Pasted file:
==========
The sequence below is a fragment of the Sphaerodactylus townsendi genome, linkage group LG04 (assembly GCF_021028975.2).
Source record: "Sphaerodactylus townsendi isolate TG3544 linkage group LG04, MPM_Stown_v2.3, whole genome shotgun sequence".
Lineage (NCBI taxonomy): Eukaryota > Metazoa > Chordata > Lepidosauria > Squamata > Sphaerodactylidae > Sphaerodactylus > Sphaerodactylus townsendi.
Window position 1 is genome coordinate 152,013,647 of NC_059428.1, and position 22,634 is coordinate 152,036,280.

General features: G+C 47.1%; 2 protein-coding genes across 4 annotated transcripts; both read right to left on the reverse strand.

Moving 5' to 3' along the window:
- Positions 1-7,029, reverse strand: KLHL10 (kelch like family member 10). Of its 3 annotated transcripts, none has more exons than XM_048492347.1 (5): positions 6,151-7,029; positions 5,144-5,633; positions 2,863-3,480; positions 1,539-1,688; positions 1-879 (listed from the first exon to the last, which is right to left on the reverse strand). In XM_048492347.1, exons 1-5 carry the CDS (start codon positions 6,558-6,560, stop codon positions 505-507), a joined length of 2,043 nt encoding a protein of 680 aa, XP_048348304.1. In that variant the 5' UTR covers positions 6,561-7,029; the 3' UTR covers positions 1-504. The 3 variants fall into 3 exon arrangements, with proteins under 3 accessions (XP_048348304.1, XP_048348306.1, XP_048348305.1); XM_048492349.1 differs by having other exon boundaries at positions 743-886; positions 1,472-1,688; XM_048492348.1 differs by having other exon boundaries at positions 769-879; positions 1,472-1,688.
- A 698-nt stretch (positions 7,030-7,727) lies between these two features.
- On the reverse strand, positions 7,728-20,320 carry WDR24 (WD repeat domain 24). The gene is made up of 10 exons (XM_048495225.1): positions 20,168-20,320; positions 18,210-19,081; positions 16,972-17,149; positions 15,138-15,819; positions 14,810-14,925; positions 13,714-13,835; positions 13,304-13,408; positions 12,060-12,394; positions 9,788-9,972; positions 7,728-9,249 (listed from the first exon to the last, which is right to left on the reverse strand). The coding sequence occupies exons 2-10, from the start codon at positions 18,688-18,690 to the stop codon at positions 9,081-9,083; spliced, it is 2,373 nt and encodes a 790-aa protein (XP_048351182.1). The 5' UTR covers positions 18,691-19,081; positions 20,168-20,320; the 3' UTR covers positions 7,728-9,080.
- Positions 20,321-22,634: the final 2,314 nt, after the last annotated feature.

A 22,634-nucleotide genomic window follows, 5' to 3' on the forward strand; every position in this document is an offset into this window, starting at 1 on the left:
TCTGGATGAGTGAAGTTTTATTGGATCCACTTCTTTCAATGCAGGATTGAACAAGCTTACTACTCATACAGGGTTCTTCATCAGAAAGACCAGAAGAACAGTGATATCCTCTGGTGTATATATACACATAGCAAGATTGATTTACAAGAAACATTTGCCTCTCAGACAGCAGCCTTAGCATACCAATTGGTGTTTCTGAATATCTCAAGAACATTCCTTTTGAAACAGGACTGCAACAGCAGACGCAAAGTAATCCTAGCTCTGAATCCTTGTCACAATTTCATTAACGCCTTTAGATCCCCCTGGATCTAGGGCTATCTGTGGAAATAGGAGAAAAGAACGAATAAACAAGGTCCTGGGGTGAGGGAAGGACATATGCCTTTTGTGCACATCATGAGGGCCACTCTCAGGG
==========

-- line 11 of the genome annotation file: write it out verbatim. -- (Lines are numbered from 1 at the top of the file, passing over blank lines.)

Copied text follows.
A 22,634-nucleotide genomic window follows, 5' to 3' on the forward strand; every position in this document is an offset into this window, starting at 1 on the left: